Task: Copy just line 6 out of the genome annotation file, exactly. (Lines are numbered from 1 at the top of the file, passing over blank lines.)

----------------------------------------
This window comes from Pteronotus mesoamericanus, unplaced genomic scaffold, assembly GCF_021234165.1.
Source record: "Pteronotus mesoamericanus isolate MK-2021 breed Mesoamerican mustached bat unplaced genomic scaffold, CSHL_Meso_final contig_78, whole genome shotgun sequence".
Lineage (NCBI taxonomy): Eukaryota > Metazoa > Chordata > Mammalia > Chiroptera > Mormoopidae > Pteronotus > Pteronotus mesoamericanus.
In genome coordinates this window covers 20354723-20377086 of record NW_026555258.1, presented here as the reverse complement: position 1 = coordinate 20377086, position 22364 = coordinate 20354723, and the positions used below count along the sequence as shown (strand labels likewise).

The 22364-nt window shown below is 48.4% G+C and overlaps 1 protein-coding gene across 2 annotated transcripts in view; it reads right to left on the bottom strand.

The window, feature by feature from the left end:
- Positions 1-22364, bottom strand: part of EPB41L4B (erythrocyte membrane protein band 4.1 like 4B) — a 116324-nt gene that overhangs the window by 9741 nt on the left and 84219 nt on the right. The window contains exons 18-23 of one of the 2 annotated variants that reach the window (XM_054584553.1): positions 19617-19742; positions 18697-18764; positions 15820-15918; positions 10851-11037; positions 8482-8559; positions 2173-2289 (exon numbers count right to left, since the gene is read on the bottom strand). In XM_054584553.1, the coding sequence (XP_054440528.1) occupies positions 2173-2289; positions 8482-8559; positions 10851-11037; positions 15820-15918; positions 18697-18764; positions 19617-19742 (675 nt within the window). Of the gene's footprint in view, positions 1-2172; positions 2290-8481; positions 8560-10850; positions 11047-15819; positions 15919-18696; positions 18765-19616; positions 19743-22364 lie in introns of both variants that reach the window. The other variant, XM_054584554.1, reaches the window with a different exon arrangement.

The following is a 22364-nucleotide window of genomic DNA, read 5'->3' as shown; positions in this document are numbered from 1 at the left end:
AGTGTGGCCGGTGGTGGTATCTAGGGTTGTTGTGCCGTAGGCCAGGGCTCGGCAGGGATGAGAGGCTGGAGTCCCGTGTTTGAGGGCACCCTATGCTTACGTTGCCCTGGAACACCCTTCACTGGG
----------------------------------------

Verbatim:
The window, feature by feature from the left end: